The film, which is executive produced by Katie Couric, who also narrates the film, is a Radius/TWC presentation after The Weinstein Company label acquired it this year at Sundance. It features several noteworthy people talking about sugar’s impact on the health of children. Included are former President Bill Clinton, Harvard Medical School associate professor in pediatrics Dr. David Ludwig, former FDA commissioner David Kessler, Sen. Tom Harkin, former U.S. Surgeon General Richard Carmona, and food author Michael Pollan (The Omnivore’s Dilemma). One of the producers of Fed Up is Laurie David, who also produced the 2006 Academy Award-winning documentary film An Inconvenient Truth.
Related: Hot Trailer: Food Docu ‘Fed Up’
Drafthouse Films‘ Evan Husney is stepping down from his post as Creative Director after nearly three years at the upstart distribution label. New York-based Husney, 27, will be shifting focus to producing and is working with directors Jason Eisener (Hobo With A Shotgun) and Todd Rohal (The Catechism Cataclysm) on their next features. Husney helped develop the specialty distro arm of Austin-based Alamo Drafthouse Cinemas from the ground up when company founder Tim League tapped him to run creative ops in 2011. Shortly thereafter Drafthouse Films scored an Academy Award nomination with one of its first acquisitions, director Michaël R. Roskam’s Belgian drama Bullhead, which vied for Best Foreign Film at the 2012 Oscars. Last year Husney and the Drafthouse team mounted their second Oscar campaign in three years for Best Documentary nominee The Act of Killing, director Josh Oppenheimer’s critically-acclaimed documentary about Indonesian death squad leaders.
Since its inception the label has acquired a variety of specialty releases spanning genre, action, drama, comedy, foreign, and repertory titles, plucking often-challenging fare from the lineups of Austin’s Fantastic Fest (which League founded) and SXSW. “When [Drafthouse Films] started we wanted to acquire movies we loved and films we thought are great, utilize our backgrounds as programmers and approach distribution with a curatorial quality – a real cinephiles for cinephiles label,” Husney told me.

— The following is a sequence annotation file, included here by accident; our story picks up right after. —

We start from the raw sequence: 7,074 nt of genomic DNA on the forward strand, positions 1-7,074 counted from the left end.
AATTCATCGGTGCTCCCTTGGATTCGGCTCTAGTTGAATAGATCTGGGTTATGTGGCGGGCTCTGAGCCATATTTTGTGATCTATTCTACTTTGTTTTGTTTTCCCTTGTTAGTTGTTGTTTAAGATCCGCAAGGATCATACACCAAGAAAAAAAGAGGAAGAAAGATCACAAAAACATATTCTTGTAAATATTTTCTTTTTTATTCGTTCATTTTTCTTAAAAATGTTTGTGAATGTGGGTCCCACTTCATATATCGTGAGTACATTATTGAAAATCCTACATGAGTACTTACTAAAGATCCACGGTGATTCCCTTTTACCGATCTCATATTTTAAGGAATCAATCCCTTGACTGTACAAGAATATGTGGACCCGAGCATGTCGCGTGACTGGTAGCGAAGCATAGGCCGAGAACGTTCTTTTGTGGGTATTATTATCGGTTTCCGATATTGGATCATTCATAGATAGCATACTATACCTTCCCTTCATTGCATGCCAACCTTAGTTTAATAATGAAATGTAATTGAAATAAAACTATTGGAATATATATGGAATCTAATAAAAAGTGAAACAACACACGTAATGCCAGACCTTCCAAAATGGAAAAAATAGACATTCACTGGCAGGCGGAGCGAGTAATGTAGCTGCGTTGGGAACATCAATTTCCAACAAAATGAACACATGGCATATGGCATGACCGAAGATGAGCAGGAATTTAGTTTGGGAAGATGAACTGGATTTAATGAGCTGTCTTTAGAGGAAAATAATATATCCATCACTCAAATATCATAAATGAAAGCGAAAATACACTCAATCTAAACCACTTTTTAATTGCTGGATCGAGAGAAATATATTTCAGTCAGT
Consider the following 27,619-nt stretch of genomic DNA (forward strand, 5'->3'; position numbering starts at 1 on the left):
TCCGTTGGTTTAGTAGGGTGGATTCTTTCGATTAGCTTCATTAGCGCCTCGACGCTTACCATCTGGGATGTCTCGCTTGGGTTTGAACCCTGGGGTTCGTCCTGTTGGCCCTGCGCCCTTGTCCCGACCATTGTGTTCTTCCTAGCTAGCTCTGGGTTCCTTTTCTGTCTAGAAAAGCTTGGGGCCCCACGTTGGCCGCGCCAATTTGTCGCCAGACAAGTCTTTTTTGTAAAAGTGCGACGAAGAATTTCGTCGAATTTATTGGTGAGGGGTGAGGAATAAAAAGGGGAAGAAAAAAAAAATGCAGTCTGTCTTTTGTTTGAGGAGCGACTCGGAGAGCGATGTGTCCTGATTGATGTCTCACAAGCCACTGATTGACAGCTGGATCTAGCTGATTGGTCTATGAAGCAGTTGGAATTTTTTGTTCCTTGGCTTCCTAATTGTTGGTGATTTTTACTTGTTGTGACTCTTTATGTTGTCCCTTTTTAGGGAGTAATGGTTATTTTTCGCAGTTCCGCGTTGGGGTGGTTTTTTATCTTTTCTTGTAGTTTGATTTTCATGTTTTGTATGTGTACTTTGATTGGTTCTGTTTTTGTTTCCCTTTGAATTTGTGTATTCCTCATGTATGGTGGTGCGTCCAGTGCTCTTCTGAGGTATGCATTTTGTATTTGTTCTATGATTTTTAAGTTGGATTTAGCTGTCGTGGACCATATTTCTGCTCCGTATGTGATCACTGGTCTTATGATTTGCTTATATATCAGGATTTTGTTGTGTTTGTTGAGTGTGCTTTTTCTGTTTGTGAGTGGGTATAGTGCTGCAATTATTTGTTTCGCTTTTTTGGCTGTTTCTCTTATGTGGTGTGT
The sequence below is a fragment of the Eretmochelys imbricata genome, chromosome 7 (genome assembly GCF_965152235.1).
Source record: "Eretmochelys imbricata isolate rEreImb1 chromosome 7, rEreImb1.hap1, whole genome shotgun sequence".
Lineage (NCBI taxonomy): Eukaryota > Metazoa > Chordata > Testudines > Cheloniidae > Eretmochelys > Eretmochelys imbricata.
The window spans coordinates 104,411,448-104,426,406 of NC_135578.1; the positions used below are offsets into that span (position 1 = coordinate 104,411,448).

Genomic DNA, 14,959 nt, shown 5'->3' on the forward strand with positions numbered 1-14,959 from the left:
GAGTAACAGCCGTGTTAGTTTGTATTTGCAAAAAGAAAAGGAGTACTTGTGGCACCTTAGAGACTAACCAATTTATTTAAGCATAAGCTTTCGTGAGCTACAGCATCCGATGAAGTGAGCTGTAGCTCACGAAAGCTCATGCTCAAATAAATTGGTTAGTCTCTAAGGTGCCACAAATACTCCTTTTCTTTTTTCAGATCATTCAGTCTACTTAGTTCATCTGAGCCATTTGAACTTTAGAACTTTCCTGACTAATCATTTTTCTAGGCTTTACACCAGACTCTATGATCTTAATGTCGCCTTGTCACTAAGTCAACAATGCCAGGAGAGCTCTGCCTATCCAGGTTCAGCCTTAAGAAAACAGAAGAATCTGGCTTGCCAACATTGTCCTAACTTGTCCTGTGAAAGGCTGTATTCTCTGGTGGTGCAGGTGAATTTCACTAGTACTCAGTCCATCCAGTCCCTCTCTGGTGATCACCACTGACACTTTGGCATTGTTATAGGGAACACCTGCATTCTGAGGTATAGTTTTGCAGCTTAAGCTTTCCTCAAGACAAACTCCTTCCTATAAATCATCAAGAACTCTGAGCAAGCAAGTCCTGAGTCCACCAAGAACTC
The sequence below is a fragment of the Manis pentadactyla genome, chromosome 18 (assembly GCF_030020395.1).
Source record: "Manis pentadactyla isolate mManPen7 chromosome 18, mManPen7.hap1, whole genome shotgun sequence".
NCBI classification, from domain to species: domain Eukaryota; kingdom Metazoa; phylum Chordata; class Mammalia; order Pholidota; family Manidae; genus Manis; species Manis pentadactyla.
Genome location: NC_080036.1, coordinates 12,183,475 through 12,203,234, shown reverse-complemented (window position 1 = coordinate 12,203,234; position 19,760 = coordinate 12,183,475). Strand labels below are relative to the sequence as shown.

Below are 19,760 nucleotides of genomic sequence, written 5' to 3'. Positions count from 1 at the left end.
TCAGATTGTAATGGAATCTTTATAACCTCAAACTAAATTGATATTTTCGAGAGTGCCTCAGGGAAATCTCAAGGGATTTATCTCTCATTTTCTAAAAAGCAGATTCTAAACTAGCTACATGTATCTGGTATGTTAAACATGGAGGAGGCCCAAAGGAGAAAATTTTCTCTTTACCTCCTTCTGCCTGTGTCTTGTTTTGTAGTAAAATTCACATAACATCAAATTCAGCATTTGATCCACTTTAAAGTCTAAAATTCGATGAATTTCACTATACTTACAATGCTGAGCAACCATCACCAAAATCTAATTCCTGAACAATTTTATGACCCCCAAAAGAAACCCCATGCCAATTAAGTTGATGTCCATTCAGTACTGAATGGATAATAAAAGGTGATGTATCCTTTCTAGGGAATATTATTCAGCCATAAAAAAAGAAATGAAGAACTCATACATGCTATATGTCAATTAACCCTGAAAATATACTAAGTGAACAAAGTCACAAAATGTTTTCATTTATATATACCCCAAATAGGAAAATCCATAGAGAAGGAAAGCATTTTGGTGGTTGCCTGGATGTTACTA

Are you kidding?
Did Paramount just officially start the 2014 Oscar campaign even as we are barely getting the Emmys off the ground and the Tonys are two months away? Uh, yes. Looks like it. One top studio exec (not from Paramount) forwarded me an email he got yesterday from the Paramount Awards Office that pronounced free admission starting April 15th - two by two for Academy members and a guest- to screenings of Noah at theaters nationwide – but only Monday thru Thursday since most theater owners usually don’t like to give up seats on the weekends, especially to rich and famous movie types.
Emmy season is revving up already even though the primetime awards show won’t be happening until the end of summer (Monday August 25th on NBC). But if you want to vote, the first major deadline looms tomorrow April 17, the last day to join the Academy, renew your membership or apply for hyphenate ballots in order to cast a ballot in this year’s contest. There is always a surge of interest in joining the Academy around this time of year. In fact, last season there was a substantial increase in membership, primarily in order to cast an Emmy ballot. It’s not uncommon to see applications coming in bulk from staffs of shows that want those nominations, but unless these hopefuls apply by Thursday they will have to wait until next year.
In addition to the deadline, the Television Academy (as it now calls itself – and full disclosure I am on the Board Of Governors representing Writers) just sent out a formal letter this week to the eligible membership (now well over 16,000 and climbing) regarding instructions for online voting, which is being instituted for the first time this season.
The heralded, award-winning 28-year-old franchise will begin to chronicle not only American masters but also “emerging American masters,” Michael Kantor said in a New York Times interview — industry speak for “targeting younger viewers.” The franchise will stop emphasizing important cultural figures important to the baby boom generation, Kantor told NYT, which got first crack at the news. The series will redefine the word “masters” to include profiles of people in industry. Ditto science. That said, the series already has profiled Albert Einstein, as well as I.M. Pei, Billie Jean King, Walter Cronkite, etc. — in addition to more traditional subjects such as Arthur Miller, Georgia O’Keeffe, F. Scott Fitzgerald, Leonard Bernstein, Sidney Poitier, Judy Garland, John James Audubon, Bob Dylan, Ella Fitzgerald, Woody Guthrie, Jimi Hendrix, etc.